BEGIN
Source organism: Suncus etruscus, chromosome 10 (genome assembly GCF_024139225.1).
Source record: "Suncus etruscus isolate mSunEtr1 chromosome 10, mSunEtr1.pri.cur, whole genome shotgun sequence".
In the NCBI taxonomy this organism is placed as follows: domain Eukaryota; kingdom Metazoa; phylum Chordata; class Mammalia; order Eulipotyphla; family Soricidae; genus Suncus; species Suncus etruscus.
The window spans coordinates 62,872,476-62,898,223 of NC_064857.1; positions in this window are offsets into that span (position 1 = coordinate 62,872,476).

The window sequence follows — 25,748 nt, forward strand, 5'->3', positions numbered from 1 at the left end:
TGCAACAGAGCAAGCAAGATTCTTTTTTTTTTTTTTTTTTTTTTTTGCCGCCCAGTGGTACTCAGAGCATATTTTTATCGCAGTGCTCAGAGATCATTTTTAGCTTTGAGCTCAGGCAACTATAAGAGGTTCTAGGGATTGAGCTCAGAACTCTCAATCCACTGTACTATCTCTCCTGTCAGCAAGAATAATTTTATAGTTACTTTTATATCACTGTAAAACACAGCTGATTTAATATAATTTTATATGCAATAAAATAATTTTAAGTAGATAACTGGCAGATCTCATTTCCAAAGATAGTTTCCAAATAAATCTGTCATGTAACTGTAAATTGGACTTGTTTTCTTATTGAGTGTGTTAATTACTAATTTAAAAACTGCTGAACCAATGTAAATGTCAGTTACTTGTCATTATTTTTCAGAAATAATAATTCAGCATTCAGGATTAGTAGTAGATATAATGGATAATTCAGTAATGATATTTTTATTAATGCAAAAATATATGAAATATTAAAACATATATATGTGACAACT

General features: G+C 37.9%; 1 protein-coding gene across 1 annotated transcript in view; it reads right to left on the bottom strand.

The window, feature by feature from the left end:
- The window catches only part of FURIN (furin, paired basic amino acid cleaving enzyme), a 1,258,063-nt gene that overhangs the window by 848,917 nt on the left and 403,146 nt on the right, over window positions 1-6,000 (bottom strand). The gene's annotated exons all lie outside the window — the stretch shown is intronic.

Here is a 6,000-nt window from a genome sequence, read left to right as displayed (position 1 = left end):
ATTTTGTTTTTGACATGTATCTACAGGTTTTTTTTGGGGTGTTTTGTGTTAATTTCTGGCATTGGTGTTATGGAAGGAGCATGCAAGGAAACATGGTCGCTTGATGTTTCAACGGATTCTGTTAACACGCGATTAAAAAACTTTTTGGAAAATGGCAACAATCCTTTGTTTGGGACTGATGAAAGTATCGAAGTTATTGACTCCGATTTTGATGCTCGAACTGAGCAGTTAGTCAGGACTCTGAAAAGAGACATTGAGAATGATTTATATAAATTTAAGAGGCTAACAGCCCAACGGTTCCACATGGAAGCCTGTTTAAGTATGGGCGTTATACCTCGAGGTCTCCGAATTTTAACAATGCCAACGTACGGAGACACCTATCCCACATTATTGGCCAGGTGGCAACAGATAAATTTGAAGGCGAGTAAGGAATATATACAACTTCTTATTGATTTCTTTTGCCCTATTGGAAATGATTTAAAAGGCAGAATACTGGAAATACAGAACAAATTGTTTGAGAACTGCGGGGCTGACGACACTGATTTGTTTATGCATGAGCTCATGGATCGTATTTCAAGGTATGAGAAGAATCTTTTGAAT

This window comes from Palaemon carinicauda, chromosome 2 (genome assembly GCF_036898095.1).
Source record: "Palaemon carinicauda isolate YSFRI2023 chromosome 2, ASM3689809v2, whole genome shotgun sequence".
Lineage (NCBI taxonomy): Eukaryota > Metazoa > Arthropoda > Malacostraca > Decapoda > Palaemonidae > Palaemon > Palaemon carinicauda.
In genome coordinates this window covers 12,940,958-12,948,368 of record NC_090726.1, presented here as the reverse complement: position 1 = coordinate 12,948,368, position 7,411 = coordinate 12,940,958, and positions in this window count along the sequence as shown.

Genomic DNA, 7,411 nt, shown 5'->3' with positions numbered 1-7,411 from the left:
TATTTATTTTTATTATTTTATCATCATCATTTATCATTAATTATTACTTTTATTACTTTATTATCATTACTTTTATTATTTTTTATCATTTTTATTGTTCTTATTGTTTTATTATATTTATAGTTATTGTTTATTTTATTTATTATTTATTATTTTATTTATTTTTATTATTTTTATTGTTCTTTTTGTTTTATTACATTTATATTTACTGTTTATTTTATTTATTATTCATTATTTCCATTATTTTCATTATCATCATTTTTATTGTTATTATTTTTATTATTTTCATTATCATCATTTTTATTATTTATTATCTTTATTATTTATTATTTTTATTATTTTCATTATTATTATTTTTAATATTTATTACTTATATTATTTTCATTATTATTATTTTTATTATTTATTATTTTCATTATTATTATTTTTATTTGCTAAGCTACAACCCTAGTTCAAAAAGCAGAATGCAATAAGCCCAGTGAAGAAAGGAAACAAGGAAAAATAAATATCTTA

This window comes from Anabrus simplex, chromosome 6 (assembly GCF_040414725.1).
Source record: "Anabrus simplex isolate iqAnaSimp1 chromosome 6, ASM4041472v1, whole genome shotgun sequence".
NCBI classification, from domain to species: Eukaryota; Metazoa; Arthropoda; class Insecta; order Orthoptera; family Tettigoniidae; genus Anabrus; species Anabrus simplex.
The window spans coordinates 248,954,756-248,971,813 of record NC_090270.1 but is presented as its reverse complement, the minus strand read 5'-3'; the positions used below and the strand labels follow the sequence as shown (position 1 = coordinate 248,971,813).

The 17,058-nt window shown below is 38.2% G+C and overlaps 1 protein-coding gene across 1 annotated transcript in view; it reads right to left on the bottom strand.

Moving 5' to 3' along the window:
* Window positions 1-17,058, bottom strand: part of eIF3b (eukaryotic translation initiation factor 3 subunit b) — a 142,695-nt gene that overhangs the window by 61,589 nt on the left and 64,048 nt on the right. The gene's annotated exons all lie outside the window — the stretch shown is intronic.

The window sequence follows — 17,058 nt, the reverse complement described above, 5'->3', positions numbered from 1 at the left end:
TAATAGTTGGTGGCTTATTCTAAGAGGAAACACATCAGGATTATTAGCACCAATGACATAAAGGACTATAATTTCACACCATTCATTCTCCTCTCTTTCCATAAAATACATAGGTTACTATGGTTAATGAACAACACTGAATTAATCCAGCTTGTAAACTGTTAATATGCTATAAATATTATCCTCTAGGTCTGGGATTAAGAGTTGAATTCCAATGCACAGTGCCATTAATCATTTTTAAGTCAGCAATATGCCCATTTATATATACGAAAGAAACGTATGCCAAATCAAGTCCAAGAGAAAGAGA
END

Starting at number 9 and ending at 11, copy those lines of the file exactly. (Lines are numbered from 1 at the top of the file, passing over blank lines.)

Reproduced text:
- The window catches only part of FURIN (furin, paired basic amino acid cleaving enzyme), a 1,258,063-nt gene that overhangs the window by 848,917 nt on the left and 403,146 nt on the right, over window positions 1-6,000 (bottom strand). The gene's annotated exons all lie outside the window — the stretch shown is intronic.

Here is a 6,000-nt window from a genome sequence, read left to right as displayed (position 1 = left end):
ATTTTGTTTTTGACATGTATCTACAGGTTTTTTTTGGGGTGTTTTGTGTTAATTTCTGGCATTGGTGTTATGGAAGGAGCATGCAAGGAAACATGGTCGCTTGATGTTTCAACGGATTCTGTTAACACGCGATTAAAAAACTTTTTGGAAAATGGCAACAATCCTTTGTTTGGGACTGATGAAAGTATCGAAGTTATTGACTCCGATTTTGATGCTCGAACTGAGCAGTTAGTCAGGACTCTGAAAAGAGACATTGAGAATGATTTATATAAATTTAAGAGGCTAACAGCCCAACGGTTCCACATGGAAGCCTGTTTAAGTATGGGCGTTATACCTCGAGGTCTCCGAATTTTAACAATGCCAACGTACGGAGACACCTATCCCACATTATTGGCCAGGTGGCAACAGATAAATTTGAAGGCGAGTAAGGAATATATACAACTTCTTATTGATTTCTTTTGCCCTATTGGAAATGATTTAAAAGGCAGAATACTGGAAATACAGAACAAATTGTTTGAGAACTGCGGGGCTGACGACACTGATTTGTTTATGCATGAGCTCATGGATCGTATTTCAAGGTATGAGAAGAATCTTTTGAAT